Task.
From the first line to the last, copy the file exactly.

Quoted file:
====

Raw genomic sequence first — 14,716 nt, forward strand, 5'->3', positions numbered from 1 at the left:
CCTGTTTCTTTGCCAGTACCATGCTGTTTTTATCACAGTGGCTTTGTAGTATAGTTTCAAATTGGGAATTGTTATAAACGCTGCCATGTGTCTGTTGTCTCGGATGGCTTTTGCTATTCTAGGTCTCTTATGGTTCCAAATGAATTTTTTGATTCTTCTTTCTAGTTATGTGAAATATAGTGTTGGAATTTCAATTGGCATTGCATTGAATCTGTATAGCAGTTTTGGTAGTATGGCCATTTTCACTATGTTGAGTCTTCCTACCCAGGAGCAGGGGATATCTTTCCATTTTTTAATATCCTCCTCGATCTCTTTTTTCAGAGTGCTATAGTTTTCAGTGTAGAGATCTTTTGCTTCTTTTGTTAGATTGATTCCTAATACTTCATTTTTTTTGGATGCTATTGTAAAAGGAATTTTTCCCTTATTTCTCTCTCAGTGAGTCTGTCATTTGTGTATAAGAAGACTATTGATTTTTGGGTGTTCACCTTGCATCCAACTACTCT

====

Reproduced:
Raw genomic sequence first — 14,716 nt, forward strand, 5'->3', positions numbered from 1 at the left:
CCTGTTTCTTTGCCAGTACCATGCTGTTTTTATCACAGTGGCTTTGTAGTATAGTTTCAAATTGGGAATTGTTATAAACGCTGCCATGTGTCTGTTGTCTCGGATGGCTTTTGCTATTCTAGGTCTCTTATGGTTCCAAATGAATTTTTTGATTCTTCTTTCTAGTTATGTGAAATATAGTGTTGGAATTTCAATTGGCATTGCATTGAATCTGTATAGCAGTTTTGGTAGTATGGCCATTTTCACTATGTTGAGTCTTCCTACCCAGGAGCAGGGGATATCTTTCCATTTTTTAATATCCTCCTCGATCTCTTTTTTCAGAGTGCTATAGTTTTCAGTGTAGAGATCTTTTGCTTCTTTTGTTAGATTGATTCCTAATACTTCATTTTTTTTGGATGCTATTGTAAAAGGAATTTTTCCCTTATTTCTCTCTCAGTGAGTCTGTCATTTGTGTATAAGAAGACTATTGATTTTTGGGTGTTCACCTTGCATCCAACTACTCT